Nodding Pink Onion Seeds (Allium cernuum)
Nodding Pink Onion Seeds (Allium cernuum)
Nodding Pink Onion Seeds (Allium cernuum)
Nodding Pink Onion Seeds (Allium cernuum)
Nodding Pink Onion Seeds (Allium cernuum)
Nodding Pink Onion Seeds (Allium cernuum)

Nodding Pink Onion Seeds (Allium cernuum)

$8.00

A beautiful, long-lived survivor plant for the toughest sites.

This true onion (yes, you can eat it), has an amazing ability to grow in some of the toughest sites we've seen: pure gravel and sand, as well as heavy clay. It's a great rock garden plant, and better yet, deer leave it alone. We even grow this around our house in containers in full sun, forgetting to water it for months at a time, and yet it gracefully continues to bloom faithfully year after year in mid-summer.

Like other wild Alliums, nodding pink onion forms vegetative offsets that can be dug up and divided to create more plants. In fact, like camas, the more you dig and re-plant nodding pink onion, the better it tends to do. While the plants are slow to mature, after several years they begin to form multi-stemmed colonies, a sure sign they are ready to dig and divide.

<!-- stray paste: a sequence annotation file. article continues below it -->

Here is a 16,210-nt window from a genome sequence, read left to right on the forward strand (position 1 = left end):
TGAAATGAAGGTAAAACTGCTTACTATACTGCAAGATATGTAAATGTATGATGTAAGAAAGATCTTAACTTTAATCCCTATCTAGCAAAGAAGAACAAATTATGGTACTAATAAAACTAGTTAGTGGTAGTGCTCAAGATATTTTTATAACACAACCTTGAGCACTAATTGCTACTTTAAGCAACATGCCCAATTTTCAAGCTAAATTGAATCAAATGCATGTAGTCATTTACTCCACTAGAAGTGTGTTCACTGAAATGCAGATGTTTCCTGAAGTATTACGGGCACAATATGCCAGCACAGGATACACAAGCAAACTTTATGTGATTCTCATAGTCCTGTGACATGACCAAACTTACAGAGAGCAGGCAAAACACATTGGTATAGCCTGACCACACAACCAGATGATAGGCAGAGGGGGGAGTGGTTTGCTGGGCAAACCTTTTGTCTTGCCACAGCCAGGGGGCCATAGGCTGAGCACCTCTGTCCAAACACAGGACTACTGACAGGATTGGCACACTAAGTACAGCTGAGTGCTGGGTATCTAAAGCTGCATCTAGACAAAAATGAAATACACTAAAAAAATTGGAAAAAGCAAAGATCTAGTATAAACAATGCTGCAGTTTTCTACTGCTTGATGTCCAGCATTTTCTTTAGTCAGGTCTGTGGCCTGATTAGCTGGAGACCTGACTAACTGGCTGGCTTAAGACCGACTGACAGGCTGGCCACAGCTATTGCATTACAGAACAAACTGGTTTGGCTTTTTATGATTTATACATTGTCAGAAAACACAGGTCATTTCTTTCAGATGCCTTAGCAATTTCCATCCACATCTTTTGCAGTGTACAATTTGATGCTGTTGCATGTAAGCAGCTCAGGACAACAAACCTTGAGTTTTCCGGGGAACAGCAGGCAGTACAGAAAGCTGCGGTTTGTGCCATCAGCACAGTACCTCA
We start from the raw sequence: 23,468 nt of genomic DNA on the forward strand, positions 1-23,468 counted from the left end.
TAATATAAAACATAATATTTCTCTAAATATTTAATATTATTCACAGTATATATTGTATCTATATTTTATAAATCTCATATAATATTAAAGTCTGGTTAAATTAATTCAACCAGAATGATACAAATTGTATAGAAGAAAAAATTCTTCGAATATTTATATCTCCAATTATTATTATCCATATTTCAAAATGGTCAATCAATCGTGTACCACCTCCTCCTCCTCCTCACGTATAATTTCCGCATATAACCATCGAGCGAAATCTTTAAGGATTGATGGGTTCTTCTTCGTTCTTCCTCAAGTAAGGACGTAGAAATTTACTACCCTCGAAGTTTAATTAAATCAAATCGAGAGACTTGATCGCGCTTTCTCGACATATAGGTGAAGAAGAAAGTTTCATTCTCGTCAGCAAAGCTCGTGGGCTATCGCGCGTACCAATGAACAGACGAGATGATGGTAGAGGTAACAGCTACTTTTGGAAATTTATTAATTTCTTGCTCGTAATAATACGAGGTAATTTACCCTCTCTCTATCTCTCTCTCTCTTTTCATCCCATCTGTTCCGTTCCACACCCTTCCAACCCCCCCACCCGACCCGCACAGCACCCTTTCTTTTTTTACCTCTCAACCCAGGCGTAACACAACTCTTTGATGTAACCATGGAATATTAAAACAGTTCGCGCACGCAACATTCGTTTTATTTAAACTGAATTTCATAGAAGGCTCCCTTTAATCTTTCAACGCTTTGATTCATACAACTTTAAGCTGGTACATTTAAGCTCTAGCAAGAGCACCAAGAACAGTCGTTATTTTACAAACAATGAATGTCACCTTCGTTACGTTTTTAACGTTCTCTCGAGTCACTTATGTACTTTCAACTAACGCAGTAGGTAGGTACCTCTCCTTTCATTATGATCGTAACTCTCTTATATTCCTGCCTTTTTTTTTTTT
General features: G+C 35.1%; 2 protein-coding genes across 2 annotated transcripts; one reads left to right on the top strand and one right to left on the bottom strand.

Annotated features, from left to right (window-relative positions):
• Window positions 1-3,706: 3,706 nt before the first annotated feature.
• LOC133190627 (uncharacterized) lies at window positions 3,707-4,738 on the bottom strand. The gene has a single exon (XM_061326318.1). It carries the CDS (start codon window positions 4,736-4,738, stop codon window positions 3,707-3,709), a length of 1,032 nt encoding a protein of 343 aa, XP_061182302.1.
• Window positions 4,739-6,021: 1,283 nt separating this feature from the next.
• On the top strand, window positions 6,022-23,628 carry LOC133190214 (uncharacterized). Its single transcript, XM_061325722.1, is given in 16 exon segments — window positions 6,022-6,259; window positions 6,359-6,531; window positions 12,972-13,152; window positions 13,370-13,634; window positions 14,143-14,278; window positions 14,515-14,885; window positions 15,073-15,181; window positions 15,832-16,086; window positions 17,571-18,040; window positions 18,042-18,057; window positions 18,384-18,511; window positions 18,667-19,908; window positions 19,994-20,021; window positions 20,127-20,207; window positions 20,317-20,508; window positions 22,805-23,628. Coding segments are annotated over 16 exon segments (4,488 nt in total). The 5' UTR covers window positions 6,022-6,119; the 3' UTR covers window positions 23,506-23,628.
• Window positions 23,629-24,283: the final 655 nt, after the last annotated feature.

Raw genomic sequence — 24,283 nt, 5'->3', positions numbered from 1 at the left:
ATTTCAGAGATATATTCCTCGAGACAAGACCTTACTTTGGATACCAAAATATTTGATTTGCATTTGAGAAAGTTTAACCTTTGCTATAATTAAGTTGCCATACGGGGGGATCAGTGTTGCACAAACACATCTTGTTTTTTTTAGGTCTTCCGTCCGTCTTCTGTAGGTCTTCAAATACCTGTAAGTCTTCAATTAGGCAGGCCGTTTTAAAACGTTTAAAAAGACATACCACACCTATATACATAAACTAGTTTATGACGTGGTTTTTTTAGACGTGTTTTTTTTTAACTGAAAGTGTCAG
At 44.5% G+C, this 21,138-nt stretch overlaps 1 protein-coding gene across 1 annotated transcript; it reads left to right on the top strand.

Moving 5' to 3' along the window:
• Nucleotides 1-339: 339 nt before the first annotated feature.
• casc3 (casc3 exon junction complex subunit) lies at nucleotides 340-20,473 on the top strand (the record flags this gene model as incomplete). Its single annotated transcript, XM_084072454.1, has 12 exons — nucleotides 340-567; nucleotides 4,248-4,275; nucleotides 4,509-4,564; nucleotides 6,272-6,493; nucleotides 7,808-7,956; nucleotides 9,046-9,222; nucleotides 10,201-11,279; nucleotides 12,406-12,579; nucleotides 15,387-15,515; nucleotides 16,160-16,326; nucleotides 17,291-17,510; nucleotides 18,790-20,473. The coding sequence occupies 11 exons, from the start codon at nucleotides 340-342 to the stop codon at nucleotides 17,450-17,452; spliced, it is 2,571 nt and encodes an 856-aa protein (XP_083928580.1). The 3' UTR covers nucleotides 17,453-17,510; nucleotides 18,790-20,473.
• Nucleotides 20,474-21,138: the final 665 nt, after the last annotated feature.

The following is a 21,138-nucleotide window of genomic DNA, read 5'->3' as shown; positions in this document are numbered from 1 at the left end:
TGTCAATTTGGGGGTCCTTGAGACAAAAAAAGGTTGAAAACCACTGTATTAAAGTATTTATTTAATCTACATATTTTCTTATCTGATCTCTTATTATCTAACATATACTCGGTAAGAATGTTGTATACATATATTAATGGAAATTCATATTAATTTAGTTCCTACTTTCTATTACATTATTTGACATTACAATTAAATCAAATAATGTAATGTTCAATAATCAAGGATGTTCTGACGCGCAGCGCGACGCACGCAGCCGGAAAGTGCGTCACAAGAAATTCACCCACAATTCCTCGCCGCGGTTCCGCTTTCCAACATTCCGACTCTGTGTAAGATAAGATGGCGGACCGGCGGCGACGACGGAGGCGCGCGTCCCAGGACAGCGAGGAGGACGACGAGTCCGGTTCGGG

We find this an easy plant to grow from seed when it is sown in trays in the fall, then left outside all winter exposed to the elements.  The new tiny shoots emerge in early spring, and are best kept in containers for a few seasons until they can hold their own around other plants. (Because the initial shoots are so small, we don't recommend direct planting this in a seed mix, or sowing where the seedlings will have heavy competition from other plants).

Nodding pink onion has an amazingly wide native range, occurring across much of temperate North America. Over this range white, pink, and purple flowered forms of it can be found, with ours tending toward the latter. These flowers are readily visited by various bumble bees, small Halictid sweat bees, and various syrphid flies.

This has been a challenging plant for us to reliably harvest seed from due to variable seed ripening, and a fast loss of ripe seed, but we think it is worth the effort. In the past this was a common species in some of our garry oak savannahs, coastal balds and back dunes, and glacial till prairies. It deserves a renewed place in our landscapes today.

Approximately 100 seeds - 0.5 grams